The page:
Kevin, you comment about the 'should' - heck - look around the site at some of my ramblings. I believe a couple of years ago I had a line which read something like "Coming Soon! QS9000 as a foreign language!" wherein I lambasted them for using the word SHOULD where SHALL was the word they should have used with regard to their expectations. This also illustrates something else I tell (and try to drill into) my clients - 'Every Word has a meaning (taken in context). Every word is important'. This is part of my 'You better understand the intent and be ready to explain' diatribe which I throw at my clients at least 5 times every time I visit. You can't understand the intent unless you have read it and pondered every word (my opinion - no kidding).

I also admit that a big part of the problem also comes from companies which do not put a person in charge of the program who has the background to do this or the company fails to recognize that there is time involved in doing all this.

As a last comment, the idea is not to stiffle an auditor. Hey - let them look and probe. I believe if you're compliant that is a non-issue.

The bottom line is we are experiencing (and are involved in) an evolution at a time when things like this (business systems) evolve at a quite rapid rate unlike anything the world has ever known. The faster the rate of evolution, the higher probability of failure (my opinion - I don't have evidence). Our defense in this 'game' is knowledge and readiness (understand and be ready to explain).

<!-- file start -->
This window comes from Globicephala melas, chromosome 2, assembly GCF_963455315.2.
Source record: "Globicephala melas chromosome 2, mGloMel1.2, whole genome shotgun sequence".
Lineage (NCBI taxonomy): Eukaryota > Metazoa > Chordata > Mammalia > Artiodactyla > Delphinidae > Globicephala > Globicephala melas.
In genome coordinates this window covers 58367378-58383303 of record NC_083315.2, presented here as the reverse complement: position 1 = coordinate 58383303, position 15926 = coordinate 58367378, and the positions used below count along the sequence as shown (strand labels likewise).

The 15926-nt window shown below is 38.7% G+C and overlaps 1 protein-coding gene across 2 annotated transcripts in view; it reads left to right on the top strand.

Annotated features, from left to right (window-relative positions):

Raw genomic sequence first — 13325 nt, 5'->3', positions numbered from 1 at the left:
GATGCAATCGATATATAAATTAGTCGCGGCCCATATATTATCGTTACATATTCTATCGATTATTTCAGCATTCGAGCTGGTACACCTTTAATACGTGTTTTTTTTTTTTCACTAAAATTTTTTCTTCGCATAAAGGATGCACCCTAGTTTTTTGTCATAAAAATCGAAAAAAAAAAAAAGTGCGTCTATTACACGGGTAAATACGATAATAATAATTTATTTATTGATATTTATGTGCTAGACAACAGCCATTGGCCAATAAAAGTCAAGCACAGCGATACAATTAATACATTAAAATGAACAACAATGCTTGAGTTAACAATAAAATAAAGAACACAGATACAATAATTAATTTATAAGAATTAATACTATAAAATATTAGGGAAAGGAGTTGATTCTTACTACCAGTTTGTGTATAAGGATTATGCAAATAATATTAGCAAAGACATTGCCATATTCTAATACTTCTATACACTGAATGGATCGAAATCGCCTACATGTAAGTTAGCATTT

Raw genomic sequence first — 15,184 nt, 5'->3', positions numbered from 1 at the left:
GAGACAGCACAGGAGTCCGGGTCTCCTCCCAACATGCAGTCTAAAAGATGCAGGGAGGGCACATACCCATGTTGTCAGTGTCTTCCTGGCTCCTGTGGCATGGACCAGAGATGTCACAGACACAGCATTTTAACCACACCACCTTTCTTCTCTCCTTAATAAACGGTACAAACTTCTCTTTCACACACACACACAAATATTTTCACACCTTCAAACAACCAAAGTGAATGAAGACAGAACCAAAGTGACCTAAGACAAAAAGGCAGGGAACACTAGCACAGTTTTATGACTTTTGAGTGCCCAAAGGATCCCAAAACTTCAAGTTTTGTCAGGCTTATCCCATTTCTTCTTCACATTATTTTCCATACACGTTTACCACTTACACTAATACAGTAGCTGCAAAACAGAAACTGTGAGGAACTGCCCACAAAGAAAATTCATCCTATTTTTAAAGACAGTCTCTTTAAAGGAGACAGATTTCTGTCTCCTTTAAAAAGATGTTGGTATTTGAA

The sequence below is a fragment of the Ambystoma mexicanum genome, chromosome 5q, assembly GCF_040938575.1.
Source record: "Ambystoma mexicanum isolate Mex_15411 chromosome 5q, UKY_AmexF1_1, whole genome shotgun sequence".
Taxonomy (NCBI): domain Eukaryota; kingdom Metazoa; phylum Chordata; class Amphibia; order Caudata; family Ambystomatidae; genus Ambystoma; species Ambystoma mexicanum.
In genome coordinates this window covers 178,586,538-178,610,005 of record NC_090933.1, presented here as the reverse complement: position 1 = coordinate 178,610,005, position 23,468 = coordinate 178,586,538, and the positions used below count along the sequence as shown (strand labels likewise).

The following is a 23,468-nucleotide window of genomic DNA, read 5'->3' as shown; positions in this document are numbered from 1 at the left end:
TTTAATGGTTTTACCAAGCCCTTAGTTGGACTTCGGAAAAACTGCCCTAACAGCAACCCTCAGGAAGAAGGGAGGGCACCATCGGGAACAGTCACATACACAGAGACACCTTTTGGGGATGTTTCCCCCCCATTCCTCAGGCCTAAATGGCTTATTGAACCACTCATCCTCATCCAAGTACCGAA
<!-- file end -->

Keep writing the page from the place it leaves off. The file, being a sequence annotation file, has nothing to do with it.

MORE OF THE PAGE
I have not noticed a big difference between QS and ISO auditors. QS just has a lot more vagaries than are apparent at first blush leading to more confusion and interpretation issues. Hell, look back at the QS "Fax in your questions and we'll (maybe) address it in an interpretations document which will eventually exceed the size of the document (qs9000) its self" stupidity. ISO has much more reason in it and vagaries (including SHOULD statements) make much more sense (remember, ISO9001 is an International Spec while QS9000 is strictly a Customer Requirement).

To finish up - folks, I set this site up specificaly because of the this issue of interpretations. I even called it (and still do) an information forum. From the main page:

-----snippo----
The Cove is Your Beacon for Direction Thru
The ISO900 - QS9000 Fog and 'Intent' Blurrr-r-r...
Do You... Understand the Intent?
Are You... Ready to (Can You) Explain?
Site Mission Statement:
To serve as an ISO9000 / ISO14000 and QS9000
Information Exchange and Co-Operative
-----snippo-----

I used the words "Fog and 'Intent' Blurrr-r-r..." for a very specific reason - Interpretation Confusion.

So - we're off to fight some more good fights!

[Whew...]

Who's next???

[This message has been edited by Marc Smith (edited 12-28-98).]
 

Kevin Mader

One of THE Original Covers!
Staff member
Admin
#10
Marc,

I shall not use "should" again * 100. I vaguely remember a back-and-forth discussion you posted at your old site to that point (also remember other postings between you and the award winning Plexus, another bad word).

Thanks for the feedback on ISO vs. QS auditors. I suspected as much but had heard that they are generally "very" literal and often opinionated (QS auditors that is) in their interpretations. I see this as a potential problem as an organization may find itself in the position of trying to meet a registrar's opinion rather than satisfying the intent of the standard (and requirements) as it suits an organization. To your point, being compliant should eliviate any debate. Still, we will fight the good fight when we must.

Regards,

Kevin